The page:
William J. Cottrell, Philadelphia, for appellant.
F. Emmett Fitzpatrick, Dist. Atty., Steven H. Goldblatt, Asst. Dist. Atty., Chief Appeals Div., for appellee.
Jones, C. J., and Eagen, O'Brien, Roberts, Pomeroy, Nix and Manderino, JJ.
Appellant Samuel Edwards raises two issues on this appeal*fn1 from his conviction of voluntary manslaughter:*fn2 (1) was his motion for a new trial erroneously denied because the trial court, sitting without a jury, considered information improperly received during the jury waiver colloquy; and (2) was the evidence sufficient to sustain the conviction for voluntary manslaughter. We consider only the second issue because the first issue, the alleged improper consideration of colloquy information by the trial court, was not raised by post-verdict motions.*fn3 We find no merit to the remaining claim and affirm.
The evidence introduced at appellant's trial consisted largely of the testimony of his married daughter, Edna Bynum. She testified that she had separated from her husband, decedent, and was living with her parents at the time of the killing. On June 1, 1974, she was accosted by her husband on the street near her parents' home. Her husband followed her home, physically restrained her on the front porch of the house and started to beat her. She sent her younger sister into the house to call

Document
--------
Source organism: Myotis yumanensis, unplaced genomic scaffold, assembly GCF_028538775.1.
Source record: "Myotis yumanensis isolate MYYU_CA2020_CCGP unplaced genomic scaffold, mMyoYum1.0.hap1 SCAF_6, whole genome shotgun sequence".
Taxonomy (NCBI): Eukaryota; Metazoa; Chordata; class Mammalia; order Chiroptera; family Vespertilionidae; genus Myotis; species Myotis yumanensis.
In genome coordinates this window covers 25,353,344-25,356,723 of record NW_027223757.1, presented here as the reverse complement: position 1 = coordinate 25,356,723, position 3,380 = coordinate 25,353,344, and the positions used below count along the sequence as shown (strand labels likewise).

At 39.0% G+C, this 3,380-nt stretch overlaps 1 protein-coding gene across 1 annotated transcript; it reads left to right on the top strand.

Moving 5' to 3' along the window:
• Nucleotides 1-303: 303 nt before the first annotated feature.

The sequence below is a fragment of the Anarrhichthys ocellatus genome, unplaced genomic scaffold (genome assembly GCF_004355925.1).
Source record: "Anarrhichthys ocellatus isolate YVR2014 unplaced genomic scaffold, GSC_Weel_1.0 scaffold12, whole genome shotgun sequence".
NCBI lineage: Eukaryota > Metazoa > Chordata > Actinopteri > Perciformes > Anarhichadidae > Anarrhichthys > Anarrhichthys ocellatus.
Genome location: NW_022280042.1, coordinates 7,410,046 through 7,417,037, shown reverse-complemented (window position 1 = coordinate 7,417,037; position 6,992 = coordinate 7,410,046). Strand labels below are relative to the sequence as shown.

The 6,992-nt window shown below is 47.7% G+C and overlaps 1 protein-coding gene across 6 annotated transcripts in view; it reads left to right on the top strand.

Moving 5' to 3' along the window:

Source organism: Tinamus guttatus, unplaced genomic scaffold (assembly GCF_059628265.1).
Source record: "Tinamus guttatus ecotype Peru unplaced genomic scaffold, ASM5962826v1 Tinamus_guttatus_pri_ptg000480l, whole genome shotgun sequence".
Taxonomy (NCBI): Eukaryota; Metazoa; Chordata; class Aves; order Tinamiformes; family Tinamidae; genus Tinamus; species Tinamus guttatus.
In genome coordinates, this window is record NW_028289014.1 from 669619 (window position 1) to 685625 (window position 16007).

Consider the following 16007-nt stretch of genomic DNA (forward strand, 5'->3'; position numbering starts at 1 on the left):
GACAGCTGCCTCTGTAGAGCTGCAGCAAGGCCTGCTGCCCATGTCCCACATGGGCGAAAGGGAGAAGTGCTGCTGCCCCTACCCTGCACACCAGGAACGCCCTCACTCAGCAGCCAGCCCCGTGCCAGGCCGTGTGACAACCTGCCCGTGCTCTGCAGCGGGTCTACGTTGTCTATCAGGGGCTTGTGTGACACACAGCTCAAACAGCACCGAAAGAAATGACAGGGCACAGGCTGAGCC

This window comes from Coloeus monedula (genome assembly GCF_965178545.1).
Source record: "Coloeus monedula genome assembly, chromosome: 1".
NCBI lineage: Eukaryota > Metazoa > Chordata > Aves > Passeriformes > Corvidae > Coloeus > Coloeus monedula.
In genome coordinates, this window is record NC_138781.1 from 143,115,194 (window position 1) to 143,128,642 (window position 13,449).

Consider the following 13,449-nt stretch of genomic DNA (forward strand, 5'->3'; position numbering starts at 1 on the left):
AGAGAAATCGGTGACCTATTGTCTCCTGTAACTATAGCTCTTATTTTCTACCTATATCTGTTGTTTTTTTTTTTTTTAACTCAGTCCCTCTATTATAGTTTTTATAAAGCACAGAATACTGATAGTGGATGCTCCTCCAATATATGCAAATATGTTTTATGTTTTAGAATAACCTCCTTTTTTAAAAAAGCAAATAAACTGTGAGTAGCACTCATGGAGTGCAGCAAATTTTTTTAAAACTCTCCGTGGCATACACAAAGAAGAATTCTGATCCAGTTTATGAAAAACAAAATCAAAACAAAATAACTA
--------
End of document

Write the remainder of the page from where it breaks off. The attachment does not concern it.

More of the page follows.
her father, appellant. Appellant appeared on the front porch and told decedent to stop beating his daughter. Decedent released her and retreated down the steps until he was approximately five feet from her and three feet from appellant who was standing on the porch. The witness heard some shots, saw her husband stagger to his car and saw her father standing on the porch with a gun in his hand.
The test for the sufficiency of evidence in a criminal case is whether, viewing all of the evidence admitted at trial in the light most favorable to the Commonwealth and drawing all reasonable inferences favorable to the Commonwealth, there is sufficient evidence to enable the trier of fact to find every element of the crime beyond a reasonable doubt. See Commonwealth v. Green, 464 Pa. 557, 565, 347 A.2d 682, 686 (1975); Commonwealth v. Robson, 461 Pa. 615, 627, 337 A.2d 573, 578 (1975).
Voluntary manslaughter is defined as the killing of an individual without lawful justification under a sudden and intense passion resulting from serious provocation by the individual killed. 18 Pa.C.S.A. § 2503 (1973). Appellant's conduct falls precisely within this definition.
Appellant urges that his conduct should be excused as a killing in self-defense. This contention was considered and rejected by the trial court sitting as factfinder. At the time of the killing it is apparent that decedent was retreating in the face of the show of force. At that point it was unnecessary to use greater force than the mere threat, yet ...